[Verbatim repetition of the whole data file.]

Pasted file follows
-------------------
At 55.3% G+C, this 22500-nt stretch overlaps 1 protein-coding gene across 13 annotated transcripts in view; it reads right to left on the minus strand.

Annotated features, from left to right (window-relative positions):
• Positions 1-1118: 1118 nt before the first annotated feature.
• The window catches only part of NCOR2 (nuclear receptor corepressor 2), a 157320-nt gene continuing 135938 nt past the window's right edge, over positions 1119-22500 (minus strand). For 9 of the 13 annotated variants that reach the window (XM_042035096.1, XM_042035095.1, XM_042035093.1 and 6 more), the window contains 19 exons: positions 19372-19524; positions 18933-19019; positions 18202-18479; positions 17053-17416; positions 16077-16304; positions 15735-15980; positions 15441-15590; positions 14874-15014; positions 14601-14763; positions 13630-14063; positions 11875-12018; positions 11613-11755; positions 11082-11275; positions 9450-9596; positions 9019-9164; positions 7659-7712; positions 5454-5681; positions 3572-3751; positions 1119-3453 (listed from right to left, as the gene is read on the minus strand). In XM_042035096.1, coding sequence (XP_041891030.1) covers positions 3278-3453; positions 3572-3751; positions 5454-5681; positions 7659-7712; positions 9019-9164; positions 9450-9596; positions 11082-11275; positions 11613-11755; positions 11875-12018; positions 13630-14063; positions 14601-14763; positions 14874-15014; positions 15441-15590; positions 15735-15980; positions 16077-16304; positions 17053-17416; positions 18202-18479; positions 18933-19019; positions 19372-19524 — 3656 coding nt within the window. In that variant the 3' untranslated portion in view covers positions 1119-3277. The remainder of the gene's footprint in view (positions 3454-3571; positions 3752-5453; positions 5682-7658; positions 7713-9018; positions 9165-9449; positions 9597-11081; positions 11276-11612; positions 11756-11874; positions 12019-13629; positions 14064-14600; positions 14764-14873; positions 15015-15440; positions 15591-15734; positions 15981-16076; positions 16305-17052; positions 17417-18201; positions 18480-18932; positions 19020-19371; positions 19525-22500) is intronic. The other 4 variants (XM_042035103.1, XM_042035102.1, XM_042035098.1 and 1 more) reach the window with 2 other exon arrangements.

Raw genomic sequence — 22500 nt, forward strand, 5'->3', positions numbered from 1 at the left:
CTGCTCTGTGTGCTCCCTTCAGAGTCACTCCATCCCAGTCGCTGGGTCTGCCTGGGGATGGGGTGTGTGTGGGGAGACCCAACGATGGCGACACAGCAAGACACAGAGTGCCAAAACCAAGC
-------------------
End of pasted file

At 55.3% G+C, this 22500-nt stretch overlaps 1 protein-coding gene across 13 annotated transcripts in view; it reads right to left on the minus strand.

Annotated features, from left to right (window-relative positions):
• Positions 1-1118: 1118 nt before the first annotated feature.
• The window catches only part of NCOR2 (nuclear receptor corepressor 2), a 157320-nt gene continuing 135938 nt past the window's right edge, over positions 1119-22500 (minus strand). For 9 of the 13 annotated variants that reach the window (XM_042035096.1, XM_042035095.1, XM_042035093.1 and 6 more), the window contains 19 exons: positions 19372-19524; positions 18933-19019; positions 18202-18479; positions 17053-17416; positions 16077-16304; positions 15735-15980; positions 15441-15590; positions 14874-15014; positions 14601-14763; positions 13630-14063; positions 11875-12018; positions 11613-11755; positions 11082-11275; positions 9450-9596; positions 9019-9164; positions 7659-7712; positions 5454-5681; positions 3572-3751; positions 1119-3453 (listed from right to left, as the gene is read on the minus strand). In XM_042035096.1, coding sequence (XP_041891030.1) covers positions 3278-3453; positions 3572-3751; positions 5454-5681; positions 7659-7712; positions 9019-9164; positions 9450-9596; positions 11082-11275; positions 11613-11755; positions 11875-12018; positions 13630-14063; positions 14601-14763; positions 14874-15014; positions 15441-15590; positions 15735-15980; positions 16077-16304; positions 17053-17416; positions 18202-18479; positions 18933-19019; positions 19372-19524 — 3656 coding nt within the window. In that variant the 3' untranslated portion in view covers positions 1119-3277. The remainder of the gene's footprint in view (positions 3454-3571; positions 3752-5453; positions 5682-7658; positions 7713-9018; positions 9165-9449; positions 9597-11081; positions 11276-11612; positions 11756-11874; positions 12019-13629; positions 14064-14600; positions 14764-14873; positions 15015-15440; positions 15591-15734; positions 15981-16076; positions 16305-17052; positions 17417-18201; positions 18480-18932; positions 19020-19371; positions 19525-22500) is intronic. The other 4 variants (XM_042035103.1, XM_042035102.1, XM_042035098.1 and 1 more) reach the window with 2 other exon arrangements.

Raw genomic sequence — 22500 nt, forward strand, 5'->3', positions numbered from 1 at the left:
CTGCTCTGTGTGCTCCCTTCAGAGTCACTCCATCCCAGTCGCTGGGTCTGCCTGGGGATGGGGTGTGTGTGGGGAGACCCAACGATGGCGACACAGCAAGACACAGAGTGCCAAAACCAAGC